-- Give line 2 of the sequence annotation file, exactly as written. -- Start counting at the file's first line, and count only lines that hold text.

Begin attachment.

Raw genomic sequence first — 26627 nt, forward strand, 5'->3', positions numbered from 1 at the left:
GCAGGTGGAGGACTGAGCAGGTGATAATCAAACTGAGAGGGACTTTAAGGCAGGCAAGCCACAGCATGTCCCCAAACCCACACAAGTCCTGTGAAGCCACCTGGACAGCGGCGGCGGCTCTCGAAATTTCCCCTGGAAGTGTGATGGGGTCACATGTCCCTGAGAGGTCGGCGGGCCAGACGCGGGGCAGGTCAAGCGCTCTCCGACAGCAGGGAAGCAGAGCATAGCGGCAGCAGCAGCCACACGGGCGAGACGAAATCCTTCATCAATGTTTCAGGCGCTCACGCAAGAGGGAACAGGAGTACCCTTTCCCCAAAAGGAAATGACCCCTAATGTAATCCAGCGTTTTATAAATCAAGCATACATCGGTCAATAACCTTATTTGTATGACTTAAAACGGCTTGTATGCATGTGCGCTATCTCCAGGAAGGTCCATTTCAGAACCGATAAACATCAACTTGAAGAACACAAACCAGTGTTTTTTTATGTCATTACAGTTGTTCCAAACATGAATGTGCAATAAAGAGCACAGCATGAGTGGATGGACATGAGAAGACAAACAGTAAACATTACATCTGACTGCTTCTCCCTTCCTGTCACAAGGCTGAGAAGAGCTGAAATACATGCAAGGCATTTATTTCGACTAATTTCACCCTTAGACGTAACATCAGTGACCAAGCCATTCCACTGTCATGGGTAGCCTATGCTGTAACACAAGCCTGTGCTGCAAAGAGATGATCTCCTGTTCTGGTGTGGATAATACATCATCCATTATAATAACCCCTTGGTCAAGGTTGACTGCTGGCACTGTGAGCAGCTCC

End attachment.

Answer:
GCAGGTGGAGGACTGAGCAGGTGATAATCAAACTGAGAGGGACTTTAAGGCAGGCAAGCCACAGCATGTCCCCAAACCCACACAAGTCCTGTGAAGCCACCTGGACAGCGGCGGCGGCTCTCGAAATTTCCCCTGGAAGTGTGATGGGGTCACATGTCCCTGAGAGGTCGGCGGGCCAGACGCGGGGCAGGTCAAGCGCTCTCCGACAGCAGGGAAGCAGAGCATAGCGGCAGCAGCAGCCACACGGGCGAGACGAAATCCTTCATCAATGTTTCAGGCGCTCACGCAAGAGGGAACAGGAGTACCCTTTCCCCAAAAGGAAATGACCCCTAATGTAATCCAGCGTTTTATAAATCAAGCATACATCGGTCAATAACCTTATTTGTATGACTTAAAACGGCTTGTATGCATGTGCGCTATCTCCAGGAAGGTCCATTTCAGAACCGATAAACATCAACTTGAAGAACACAAACCAGTGTTTTTTTATGTCATTACAGTTGTTCCAAACATGAATGTGCAATAAAGAGCACAGCATGAGTGGATGGACATGAGAAGACAAACAGTAAACATTACATCTGACTGCTTCTCCCTTCCTGTCACAAGGCTGAGAAGAGCTGAAATACATGCAAGGCATTTATTTCGACTAATTTCACCCTTAGACGTAACATCAGTGACCAAGCCATTCCACTGTCATGGGTAGCCTATGCTGTAACACAAGCCTGTGCTGCAAAGAGATGATCTCCTGTTCTGGTGTGGATAATACATCATCCATTATAATAACCCCTTGGTCAAGGTTGACTGCTGGCACTGTGAGCAGCTCC